Feature: Niseko Summer

By Ian MacKenzie
2003

In the middle of summer, I used to think, "Only 5 months until I can ski!" Now that snow is falling in Niseko and thoughts are firmly on winter, summer feels like another world. I love winter and I love skiing but this is a "thank you", to summer gone, to the crisp curl of barbecued beef and beer at night in a t-shirt, summer in Niseko.

Marutanokawamuki – peeling logs

Mid June, hot day, need work. Call from a friend and three of us are off to peel logs. Overalls, a quick lesson on the two-handled knife and away we go. Not too bad. First you drag the knife over the bark to expose the bare wood below. Next, you get the electric planer and tidy it up. Hard on your arms, back and sun burnt skin, but there is always the chainsaw. Manabu san shows us how to slice the damaged areas away with a few deft strokes. I have a go and the teeth rip and tear through the wood, digging a hole in the log. I try again and make the hole bigger. Try again later.
  


  

A local log house builder wants us to peel the 70 Spruce logs he has imported from Canada and Alaska. Tanimura san, my new boss, loves all things Australian. For the next two months he greets me by saying "G’day mate, howz it goin?".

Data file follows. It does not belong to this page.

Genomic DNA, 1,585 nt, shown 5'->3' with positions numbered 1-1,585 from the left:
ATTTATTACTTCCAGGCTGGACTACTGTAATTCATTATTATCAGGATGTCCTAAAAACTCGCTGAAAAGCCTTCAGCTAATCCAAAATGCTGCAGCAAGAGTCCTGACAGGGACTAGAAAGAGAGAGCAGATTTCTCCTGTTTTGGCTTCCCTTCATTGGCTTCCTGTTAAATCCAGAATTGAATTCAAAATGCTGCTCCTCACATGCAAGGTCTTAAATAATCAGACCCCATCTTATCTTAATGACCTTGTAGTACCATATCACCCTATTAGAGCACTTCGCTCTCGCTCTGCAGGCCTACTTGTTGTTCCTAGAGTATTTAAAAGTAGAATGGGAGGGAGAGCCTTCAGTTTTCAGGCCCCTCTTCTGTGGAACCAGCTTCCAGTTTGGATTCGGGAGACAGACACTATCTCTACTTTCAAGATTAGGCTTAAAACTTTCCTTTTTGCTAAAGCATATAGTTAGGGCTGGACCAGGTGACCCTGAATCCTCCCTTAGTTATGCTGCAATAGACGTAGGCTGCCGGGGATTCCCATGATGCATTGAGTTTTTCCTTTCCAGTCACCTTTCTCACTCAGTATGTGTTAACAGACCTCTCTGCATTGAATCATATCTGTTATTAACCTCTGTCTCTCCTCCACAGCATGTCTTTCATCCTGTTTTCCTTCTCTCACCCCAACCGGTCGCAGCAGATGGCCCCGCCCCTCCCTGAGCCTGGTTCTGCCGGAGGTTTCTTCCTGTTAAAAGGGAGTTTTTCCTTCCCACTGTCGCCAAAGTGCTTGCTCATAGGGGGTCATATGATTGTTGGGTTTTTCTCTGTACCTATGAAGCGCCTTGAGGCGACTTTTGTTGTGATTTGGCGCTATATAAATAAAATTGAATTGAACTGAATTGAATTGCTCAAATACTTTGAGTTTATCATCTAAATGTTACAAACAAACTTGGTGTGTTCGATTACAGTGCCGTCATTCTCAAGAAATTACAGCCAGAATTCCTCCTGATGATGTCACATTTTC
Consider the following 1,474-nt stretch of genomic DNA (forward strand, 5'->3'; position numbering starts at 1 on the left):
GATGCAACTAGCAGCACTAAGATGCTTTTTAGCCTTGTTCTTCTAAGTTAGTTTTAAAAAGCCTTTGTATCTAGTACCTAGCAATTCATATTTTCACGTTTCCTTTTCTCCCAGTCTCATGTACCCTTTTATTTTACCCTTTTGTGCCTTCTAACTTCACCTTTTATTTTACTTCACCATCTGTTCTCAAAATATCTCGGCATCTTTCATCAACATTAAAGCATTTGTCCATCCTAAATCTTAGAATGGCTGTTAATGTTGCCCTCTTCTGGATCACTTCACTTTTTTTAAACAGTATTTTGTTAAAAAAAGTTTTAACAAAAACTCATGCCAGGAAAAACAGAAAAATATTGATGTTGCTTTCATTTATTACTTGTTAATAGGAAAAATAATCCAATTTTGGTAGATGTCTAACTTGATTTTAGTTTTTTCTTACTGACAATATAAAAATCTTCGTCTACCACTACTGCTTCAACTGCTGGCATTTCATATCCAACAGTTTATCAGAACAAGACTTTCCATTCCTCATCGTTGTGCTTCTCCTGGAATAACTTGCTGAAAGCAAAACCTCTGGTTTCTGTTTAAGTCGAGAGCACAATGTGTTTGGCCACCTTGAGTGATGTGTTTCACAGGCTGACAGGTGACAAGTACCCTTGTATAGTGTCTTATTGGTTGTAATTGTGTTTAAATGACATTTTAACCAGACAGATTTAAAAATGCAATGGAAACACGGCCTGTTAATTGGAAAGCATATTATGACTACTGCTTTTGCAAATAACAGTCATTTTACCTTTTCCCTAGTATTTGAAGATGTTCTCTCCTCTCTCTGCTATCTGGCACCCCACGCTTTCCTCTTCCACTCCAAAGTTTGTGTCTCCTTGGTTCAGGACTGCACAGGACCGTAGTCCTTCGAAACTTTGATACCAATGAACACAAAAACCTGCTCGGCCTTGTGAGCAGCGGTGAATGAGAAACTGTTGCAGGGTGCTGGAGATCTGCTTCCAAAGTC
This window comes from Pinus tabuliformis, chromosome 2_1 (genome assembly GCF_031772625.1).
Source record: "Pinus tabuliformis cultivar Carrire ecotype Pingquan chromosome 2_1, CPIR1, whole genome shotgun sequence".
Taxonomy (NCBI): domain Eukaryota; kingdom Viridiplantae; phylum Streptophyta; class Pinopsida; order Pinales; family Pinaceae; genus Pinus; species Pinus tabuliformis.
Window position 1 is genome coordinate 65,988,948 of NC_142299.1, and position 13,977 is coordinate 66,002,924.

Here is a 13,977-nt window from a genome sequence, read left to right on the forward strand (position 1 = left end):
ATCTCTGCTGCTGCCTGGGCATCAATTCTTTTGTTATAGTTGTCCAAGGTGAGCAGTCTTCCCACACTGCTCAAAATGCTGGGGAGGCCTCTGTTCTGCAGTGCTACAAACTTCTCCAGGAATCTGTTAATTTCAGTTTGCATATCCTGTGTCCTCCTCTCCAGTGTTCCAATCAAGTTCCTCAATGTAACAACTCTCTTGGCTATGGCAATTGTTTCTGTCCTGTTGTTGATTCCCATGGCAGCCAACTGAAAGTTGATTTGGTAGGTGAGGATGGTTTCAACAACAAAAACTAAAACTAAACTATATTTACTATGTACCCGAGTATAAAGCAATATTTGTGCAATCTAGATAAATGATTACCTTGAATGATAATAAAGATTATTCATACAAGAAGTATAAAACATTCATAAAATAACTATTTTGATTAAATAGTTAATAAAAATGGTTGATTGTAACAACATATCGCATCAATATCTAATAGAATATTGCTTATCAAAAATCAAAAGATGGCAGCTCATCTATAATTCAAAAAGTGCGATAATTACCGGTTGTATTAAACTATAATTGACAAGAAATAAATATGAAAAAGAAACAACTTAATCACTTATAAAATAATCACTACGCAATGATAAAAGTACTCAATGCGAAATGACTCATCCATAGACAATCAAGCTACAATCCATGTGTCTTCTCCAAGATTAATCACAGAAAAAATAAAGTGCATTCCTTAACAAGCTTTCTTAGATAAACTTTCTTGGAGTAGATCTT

The logs are about 7 metres long, and thick, weighing 300 kgs each on average. We use a ganta to swivel them on their stoppers. Tanimura can manage two a day. At the start we can do about a third of one in a day, and it still doesn’t look good. Arms are hurting and the sun is hot, and the bark stubborn.

The chainsaw make sit all worth it though. A few logs down and you start to sculpt away the damage, leaving it without blemish. You also get to cover yourself in wood chips and smell like petrol, a real days work under your belt. The first log takes a day or two and you finish, roll it away and set up the next one. Back to the knife.
  


  

At the end of two months we managed two a day, roughly, and we sit on the bosses porch and share a beer. We look back at our first logs somewhat embarrassed but ultimately proud. The logs are carved up and turned into four majestic log cottages just behind Seicomart. My second log was stubborn. Covered in knots or fushi as they are called, Tanimura wanted it to stand out so I had to sand back the knots, like Fuji san, he said. I walk past the cottages everyday and see that log across the top – kusofushi.

Purei-ingu 4

Ever played golf in Japan? You have to love it. My first round this year was looking very good after nine holes. As I attempted to make the green in two on a par five, Nakamura san said, "nice shot, da ne!" Three wood slices the ball into the forest, chasing squirrels.

Do that back home in Scotland and your playing partners beat you with their drivers and throw your body in a pond.

Golf in Japan is an experience and golf in Niseko is great. There are a number of great courses, that offer fantastic views and they are cheap. The Tokyu resort runs the Tokyu Golf Course, located just next to Hanazono resort. For the bleary eyed there is the early tee off option.4am. Very good fun but you are shattered by 3pm.